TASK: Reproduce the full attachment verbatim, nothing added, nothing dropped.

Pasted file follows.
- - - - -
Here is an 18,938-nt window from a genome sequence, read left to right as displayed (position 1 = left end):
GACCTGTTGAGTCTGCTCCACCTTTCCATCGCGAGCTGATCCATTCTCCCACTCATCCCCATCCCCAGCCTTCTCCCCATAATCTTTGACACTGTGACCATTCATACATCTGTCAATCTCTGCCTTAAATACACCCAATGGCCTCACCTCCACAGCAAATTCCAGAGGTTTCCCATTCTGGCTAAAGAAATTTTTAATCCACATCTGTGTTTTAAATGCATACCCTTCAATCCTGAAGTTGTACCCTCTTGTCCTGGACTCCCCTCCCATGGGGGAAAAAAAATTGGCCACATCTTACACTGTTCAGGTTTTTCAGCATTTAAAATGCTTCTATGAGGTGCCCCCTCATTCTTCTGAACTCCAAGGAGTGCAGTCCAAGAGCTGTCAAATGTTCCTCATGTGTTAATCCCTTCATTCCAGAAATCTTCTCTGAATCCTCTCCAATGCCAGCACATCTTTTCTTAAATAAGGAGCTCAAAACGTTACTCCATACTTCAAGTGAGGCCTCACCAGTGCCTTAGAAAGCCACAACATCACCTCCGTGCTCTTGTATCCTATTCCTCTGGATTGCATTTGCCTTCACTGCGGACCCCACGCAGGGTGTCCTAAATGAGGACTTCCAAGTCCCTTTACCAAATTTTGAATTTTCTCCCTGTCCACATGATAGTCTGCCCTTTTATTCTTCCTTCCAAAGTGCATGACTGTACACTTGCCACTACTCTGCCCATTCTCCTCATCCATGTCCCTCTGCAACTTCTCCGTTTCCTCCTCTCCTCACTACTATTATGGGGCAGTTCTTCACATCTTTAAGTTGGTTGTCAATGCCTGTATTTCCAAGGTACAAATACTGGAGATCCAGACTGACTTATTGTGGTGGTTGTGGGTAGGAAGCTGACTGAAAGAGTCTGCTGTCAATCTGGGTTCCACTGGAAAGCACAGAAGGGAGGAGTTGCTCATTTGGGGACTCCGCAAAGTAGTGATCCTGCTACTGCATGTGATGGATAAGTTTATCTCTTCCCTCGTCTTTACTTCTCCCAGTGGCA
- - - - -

Here is an 18,938-nt window from a genome sequence, read left to right as displayed (position 1 = left end):
GACCTGTTGAGTCTGCTCCACCTTTCCATCGCGAGCTGATCCATTCTCCCACTCATCCCCATCCCCAGCCTTCTCCCCATAATCTTTGACACTGTGACCATTCATACATCTGTCAATCTCTGCCTTAAATACACCCAATGGCCTCACCTCCACAGCAAATTCCAGAGGTTTCCCATTCTGGCTAAAGAAATTTTTAATCCACATCTGTGTTTTAAATGCATACCCTTCAATCCTGAAGTTGTACCCTCTTGTCCTGGACTCCCCTCCCATGGGGGAAAAAAAATTGGCCACATCTTACACTGTTCAGGTTTTTCAGCATTTAAAATGCTTCTATGAGGTGCCCCCTCATTCTTCTGAACTCCAAGGAGTGCAGTCCAAGAGCTGTCAAATGTTCCTCATGTGTTAATCCCTTCATTCCAGAAATCTTCTCTGAATCCTCTCCAATGCCAGCACATCTTTTCTTAAATAAGGAGCTCAAAACGTTACTCCATACTTCAAGTGAGGCCTCACCAGTGCCTTAGAAAGCCACAACATCACCTCCGTGCTCTTGTATCCTATTCCTCTGGATTGCATTTGCCTTCACTGCGGACCCCACGCAGGGTGTCCTAAATGAGGACTTCCAAGTCCCTTTACCAAATTTTGAATTTTCTCCCTGTCCACATGATAGTCTGCCCTTTTATTCTTCCTTCCAAAGTGCATGACTGTACACTTGCCACTACTCTGCCCATTCTCCTCATCCATGTCCCTCTGCAACTTCTCCGTTTCCTCCTCTCCTCACTACTATTATGGGGCAGTTCTTCACATCTTTAAGTTGGTTGTCAATGCCTGTATTTCCAAGGTACAAATACTGGAGATCCAGACTGACTTATTGTGGTGGTTGTGGGTAGGAAGCTGACTGAAAGAGTCTGCTGTCAATCTGGGTTCCACTGGAAAGCACAGAAGGGAGGAGTTGCTCATTTGGGGACTCCGCAAAGTAGTGATCCTGCTACTGCATGTGATGGATAAGTTTATCTCTTCCCTCGTCTTTACTTCTCCCAGTGGCA